If not the butler, it’s always the “love interest.” Stribber Paul Walsh says, “An arrest has been made in Costa Rica in the stabbing death of a Minnesota native and University of St. Thomas graduate who arranged medical missions in the region, according to news reports from that Central American nation that pointed to a romantic connection between the victim and the suspect. Sondra Lynn Elizondo, 45, was visiting the Costa Rican capital of San Jose for business when police found her body on Dec. 9 in a hotel room, university officials said last week. … The man, whose identity has yet to be released, had with him items belonging to Elizondo, the report continued.”

Elizabeth Dunbar for MPR writes, “More solar energy is coming to the University Avenue light rail corridor in St. Paul. Next year, Innovative Power Systems will install solar panels on four commercial building rooftops in the area, thanks to a $1.9 million grant from Xcel Energy. The trains use a lot of electricity. But once the new panels are installed, solar power will make up 17 percent of the light rail’s annual electricity use.”

Says Matt Sepic for MPR, “The Minnesota Twins are installing additional netting at Target Field to protect fans from foul balls and flying bats. The nets will be seven feet tall and run along the first- and third-base dugouts. Matt Hoy, the Twins’ senior vice president of operations, said Target Field’s lower level seats are closer to the plate than in any other Major League stadium, and fan safety is a priority.” Maybe, just maybe, if they watched the game instead of their cellphone screens there wouldn’t be a problem.

Comments (14)

  1. Submitted by Bill Schletzer on 12/17/2015 - 07:03 am.

    why would anybody take a train to Duluth?

    It’s a two-and-a-half hour drive. It would take longer to drive downtown, park, wait to board, take the ride, rent a car in Duluth and with the parking and car rental it would wind up being more expensive than driving. Maybe some kids going to school up there would find it handy. I doubt most business people would find it preferable to driving up there. It would be an elaborate version of the dinner trains they had running out of Stillwater. Who makes up those rider projections, the Duluth Visitors bureau?

    • Submitted by Jim Million on 12/17/2015 - 08:55 am.

      Perhaps

      to get to Superior, Wisconsin?

    • Submitted by Gary Lo on 12/17/2015 - 08:59 am.

      Ski Train

      Bill, Maybe you don’t remember the ski train that used to travel from St. Paul to Duluth . It was a party all the way and when you got to Duluth a bus was waiting for you to take you to the ski resort. As a high school student it was a way to get away without having to have my parents involved. I’m sure the bus companies would come up with tours or trips to the sights, and the casinos would surly give you a ride to their establishment.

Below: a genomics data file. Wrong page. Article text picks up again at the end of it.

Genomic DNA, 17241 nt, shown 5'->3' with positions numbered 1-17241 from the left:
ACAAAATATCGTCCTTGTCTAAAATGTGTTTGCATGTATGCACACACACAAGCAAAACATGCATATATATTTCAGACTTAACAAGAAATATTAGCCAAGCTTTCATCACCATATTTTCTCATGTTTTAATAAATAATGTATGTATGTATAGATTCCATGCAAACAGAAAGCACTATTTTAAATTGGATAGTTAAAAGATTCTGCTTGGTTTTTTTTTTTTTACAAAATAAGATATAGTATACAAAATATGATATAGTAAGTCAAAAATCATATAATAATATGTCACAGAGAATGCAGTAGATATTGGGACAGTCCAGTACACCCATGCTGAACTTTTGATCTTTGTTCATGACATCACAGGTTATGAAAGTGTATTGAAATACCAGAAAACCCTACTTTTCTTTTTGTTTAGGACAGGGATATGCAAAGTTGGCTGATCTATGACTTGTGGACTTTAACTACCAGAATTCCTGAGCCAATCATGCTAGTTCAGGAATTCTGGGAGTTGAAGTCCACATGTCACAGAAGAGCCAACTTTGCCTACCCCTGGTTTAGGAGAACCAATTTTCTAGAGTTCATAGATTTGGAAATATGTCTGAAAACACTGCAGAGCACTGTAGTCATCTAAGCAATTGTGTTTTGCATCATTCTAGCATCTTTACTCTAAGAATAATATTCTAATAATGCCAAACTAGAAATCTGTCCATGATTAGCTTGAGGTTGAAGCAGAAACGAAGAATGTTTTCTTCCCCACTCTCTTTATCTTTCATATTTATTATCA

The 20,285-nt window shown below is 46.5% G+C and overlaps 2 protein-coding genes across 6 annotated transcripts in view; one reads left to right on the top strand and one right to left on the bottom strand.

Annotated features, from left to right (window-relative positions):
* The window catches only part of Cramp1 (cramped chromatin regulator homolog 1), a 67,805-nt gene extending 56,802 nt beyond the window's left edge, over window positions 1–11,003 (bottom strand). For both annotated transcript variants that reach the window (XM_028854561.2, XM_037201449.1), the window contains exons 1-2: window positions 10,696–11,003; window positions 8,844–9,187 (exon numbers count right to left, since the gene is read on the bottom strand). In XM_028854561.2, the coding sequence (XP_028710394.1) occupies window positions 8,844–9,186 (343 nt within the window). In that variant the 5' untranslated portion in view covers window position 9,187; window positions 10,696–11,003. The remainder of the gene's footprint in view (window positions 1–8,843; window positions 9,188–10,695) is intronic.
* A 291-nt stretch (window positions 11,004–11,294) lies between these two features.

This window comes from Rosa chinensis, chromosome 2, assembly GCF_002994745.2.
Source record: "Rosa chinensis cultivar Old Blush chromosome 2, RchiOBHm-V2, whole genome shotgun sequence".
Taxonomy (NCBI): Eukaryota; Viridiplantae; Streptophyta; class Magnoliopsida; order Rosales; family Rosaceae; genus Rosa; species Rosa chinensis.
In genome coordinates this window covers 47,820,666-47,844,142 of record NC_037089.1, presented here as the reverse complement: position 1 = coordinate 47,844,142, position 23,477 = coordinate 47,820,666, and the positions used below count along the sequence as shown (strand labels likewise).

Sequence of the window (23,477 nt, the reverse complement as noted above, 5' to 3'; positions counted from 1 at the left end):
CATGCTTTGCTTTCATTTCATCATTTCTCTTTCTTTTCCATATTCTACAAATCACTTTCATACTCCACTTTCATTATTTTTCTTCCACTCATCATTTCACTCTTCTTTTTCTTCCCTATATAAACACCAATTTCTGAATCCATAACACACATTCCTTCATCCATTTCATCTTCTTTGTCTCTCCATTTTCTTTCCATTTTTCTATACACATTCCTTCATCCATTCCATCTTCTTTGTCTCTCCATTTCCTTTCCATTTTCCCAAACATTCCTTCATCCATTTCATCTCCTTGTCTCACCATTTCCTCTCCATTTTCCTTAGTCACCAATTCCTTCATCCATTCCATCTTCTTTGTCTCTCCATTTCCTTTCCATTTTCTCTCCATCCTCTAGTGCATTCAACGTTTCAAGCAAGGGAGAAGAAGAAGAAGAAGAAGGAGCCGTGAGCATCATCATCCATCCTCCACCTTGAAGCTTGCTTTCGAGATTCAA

2. Submitted by T J Simplot on 12/17/2015 - 07:46 am.

    For $25 – $30 I would gladly take the train over driving. One of the main reasons is that I wouldn’t have to drive. I could sit back, relax and do whatever instead of driving.

    • Submitted by Bill Schletzer on 12/17/2015 - 08:06 am.

      the only thing close to the train depot is Canal Park…

      but nothing else would be convenient for walking. It would be a cute getaway with your wife but aside from that not very practical. Other than that you would blow more on taxis and/or car rental. Would you seriously ever do that more than once?

      • Submitted by Paul Udstrand on 12/17/2015 - 01:01 pm.

        Close?

        Dude you can walk from one end of Downtown Duluth to the other in 20 minutes, how much “closer” do you have to be?

        • Submitted by Todd Hintz on 12/22/2015 - 01:01 pm.

          Scored!

          Some people will spend fifteen minutes circling the parking lot waiting for a spot to open near the doors rather than take the first spot they come across and hike it into the mall.

          There are a lot of reasons two thirds of Americans are overweight and that is one of them.

  3. Submitted by Elsa Mack on 12/17/2015 - 08:42 am.

    Who would take the train?

    First off, people who don’t drive. There’s quite a few people who live in the city who don’t need a car for their daily lives, not to mention elderly people whose eyes aren’t so great anymore.

    For business travelers (and students, and tourists, and just about anyone), it would be nice to have those two and a half hours to get some work done, rather than having to stare at that flat, straight, boring stretch of 35 the whole way.